Since 1996 Tasmanian Devils have been showing a steep population decline due to cancer. The cancer causes infectious tumors to form on the devils faces and mouths. These tumors then cause the cancer to spread to other members of the population by contact through biting. Not only is the disease extremely infectious, spreading to all the known Tasmanian Devil populations in Tasmania, it is also very deadly. The tumors would cause so much disfigurement in their faces that they become unable to eat and eventually die of starvation. Over the course of 26 years 80% of the original population has declined sending the Tasmania on a sure path to extinction.
However, it has recently been discovered that this may not be the case. Studies show that there are signs of genetic variation present in Tasmanian Devils making them resistant to the cancer. They collected the genomes of over 296 individuals from 26 years ago and compared them to the genomes collected from current populations and discovered that they are differences between the two in several different genes. It was then discovered that two of the genes exhibiting change are related to immune function or cancer risk. This supports the idea that Tasmanian devils are evolving in a way that increases resistance against this cancer, and because this change is occurring so rapidly, within 6 generations, it points to the variation being a trait already present in individuals that is just now becoming more common as it provides benefits against a recent outside stimuli.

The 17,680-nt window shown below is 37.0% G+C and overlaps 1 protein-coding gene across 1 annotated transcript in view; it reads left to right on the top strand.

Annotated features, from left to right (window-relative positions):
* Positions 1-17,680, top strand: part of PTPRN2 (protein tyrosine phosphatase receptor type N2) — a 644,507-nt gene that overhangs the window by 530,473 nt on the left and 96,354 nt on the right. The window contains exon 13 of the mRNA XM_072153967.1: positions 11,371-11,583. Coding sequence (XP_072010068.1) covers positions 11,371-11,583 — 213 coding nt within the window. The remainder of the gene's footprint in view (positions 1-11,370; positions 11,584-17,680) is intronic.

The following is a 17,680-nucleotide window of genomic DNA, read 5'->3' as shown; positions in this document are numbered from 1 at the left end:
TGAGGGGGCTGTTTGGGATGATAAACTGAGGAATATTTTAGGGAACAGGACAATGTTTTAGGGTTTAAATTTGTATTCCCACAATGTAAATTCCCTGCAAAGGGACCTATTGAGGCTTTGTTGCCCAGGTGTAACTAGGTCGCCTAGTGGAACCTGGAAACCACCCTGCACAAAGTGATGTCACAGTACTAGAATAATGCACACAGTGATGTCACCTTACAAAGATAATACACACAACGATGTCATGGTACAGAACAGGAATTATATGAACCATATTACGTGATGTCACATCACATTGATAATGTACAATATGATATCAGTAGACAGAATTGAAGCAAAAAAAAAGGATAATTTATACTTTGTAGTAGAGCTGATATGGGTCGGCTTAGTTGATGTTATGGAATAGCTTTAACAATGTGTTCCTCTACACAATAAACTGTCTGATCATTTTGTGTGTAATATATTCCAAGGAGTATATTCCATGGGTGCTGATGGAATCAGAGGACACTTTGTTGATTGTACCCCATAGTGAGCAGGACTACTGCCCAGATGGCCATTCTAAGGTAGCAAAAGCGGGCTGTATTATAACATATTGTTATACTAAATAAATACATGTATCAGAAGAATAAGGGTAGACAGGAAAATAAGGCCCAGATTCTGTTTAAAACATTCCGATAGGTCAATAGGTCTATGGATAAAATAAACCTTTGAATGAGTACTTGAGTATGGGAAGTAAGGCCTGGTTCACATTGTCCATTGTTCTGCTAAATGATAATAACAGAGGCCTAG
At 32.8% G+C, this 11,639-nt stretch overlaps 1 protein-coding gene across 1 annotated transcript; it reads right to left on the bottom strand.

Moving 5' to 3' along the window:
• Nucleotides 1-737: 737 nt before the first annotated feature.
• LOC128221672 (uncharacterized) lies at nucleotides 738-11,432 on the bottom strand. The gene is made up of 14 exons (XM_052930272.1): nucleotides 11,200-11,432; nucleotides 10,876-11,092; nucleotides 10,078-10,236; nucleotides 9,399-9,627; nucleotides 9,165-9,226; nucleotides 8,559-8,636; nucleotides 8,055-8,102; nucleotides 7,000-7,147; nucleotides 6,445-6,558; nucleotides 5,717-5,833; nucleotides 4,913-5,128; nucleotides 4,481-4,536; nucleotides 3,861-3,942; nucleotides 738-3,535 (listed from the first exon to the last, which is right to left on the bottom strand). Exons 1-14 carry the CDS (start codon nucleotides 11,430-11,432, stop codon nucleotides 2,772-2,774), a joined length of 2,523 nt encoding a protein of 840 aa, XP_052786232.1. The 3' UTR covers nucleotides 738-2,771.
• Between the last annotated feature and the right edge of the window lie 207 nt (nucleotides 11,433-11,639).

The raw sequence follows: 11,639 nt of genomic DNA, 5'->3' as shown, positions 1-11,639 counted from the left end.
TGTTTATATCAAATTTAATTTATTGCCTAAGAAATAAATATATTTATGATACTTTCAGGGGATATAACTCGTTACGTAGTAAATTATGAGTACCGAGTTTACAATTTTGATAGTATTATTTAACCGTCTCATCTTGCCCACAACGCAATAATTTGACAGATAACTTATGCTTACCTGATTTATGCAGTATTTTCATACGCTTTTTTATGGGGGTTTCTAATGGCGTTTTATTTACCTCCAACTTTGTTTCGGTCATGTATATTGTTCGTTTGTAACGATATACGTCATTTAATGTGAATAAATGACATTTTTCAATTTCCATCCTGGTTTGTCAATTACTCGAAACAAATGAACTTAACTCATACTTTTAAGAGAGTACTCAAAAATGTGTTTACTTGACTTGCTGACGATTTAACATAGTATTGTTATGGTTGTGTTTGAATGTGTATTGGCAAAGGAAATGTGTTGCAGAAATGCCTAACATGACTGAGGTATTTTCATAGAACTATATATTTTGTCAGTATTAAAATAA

This is a very exciting turn of events, as it seemed that there was little hope for these iconic mammals. Being able to see genetic variation at work in such a short amount of time is a pretty rare thing, and I look forward to hearing more about the Tasmanian devils in the future.